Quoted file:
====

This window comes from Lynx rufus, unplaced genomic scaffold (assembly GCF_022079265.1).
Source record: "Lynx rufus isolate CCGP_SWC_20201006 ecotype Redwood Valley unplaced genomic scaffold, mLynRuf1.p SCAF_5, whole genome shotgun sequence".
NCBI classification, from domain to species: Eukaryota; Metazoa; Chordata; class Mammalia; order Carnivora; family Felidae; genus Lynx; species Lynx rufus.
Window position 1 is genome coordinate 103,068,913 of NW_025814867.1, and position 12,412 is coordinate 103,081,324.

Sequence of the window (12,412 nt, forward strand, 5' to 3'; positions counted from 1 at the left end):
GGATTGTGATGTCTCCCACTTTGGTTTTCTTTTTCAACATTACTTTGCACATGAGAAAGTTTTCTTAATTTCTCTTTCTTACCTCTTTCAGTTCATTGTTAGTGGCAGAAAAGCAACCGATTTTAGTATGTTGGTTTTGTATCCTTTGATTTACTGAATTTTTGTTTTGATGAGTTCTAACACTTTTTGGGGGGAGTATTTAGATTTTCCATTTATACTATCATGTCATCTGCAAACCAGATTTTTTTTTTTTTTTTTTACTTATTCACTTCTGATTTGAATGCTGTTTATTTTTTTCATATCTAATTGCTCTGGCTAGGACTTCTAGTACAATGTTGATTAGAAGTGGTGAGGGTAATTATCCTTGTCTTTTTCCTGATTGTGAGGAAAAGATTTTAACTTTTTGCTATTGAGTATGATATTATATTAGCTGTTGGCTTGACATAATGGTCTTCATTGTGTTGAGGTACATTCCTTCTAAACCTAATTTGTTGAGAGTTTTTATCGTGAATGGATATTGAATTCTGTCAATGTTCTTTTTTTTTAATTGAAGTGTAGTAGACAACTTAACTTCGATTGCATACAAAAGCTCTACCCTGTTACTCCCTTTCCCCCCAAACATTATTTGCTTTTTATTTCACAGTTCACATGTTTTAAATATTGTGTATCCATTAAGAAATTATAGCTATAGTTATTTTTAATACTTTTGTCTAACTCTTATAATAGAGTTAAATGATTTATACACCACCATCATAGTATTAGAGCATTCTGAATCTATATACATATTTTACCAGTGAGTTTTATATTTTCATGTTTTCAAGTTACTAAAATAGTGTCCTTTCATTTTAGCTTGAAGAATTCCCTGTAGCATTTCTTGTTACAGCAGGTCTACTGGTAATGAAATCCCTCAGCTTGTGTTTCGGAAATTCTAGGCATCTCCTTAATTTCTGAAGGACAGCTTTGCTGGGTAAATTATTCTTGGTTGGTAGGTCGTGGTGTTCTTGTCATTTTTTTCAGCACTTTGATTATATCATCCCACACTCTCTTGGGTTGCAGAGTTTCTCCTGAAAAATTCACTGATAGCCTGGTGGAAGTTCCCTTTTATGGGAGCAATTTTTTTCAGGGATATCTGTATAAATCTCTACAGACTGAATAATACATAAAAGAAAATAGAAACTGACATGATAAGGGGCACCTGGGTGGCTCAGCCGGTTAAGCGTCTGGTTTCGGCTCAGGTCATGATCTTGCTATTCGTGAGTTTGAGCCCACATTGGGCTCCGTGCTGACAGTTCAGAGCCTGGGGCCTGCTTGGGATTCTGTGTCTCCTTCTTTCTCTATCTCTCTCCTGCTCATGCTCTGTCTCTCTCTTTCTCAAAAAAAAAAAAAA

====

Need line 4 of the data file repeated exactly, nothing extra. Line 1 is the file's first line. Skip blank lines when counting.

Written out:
Window position 1 is genome coordinate 103,068,913 of NW_025814867.1, and position 12,412 is coordinate 103,081,324.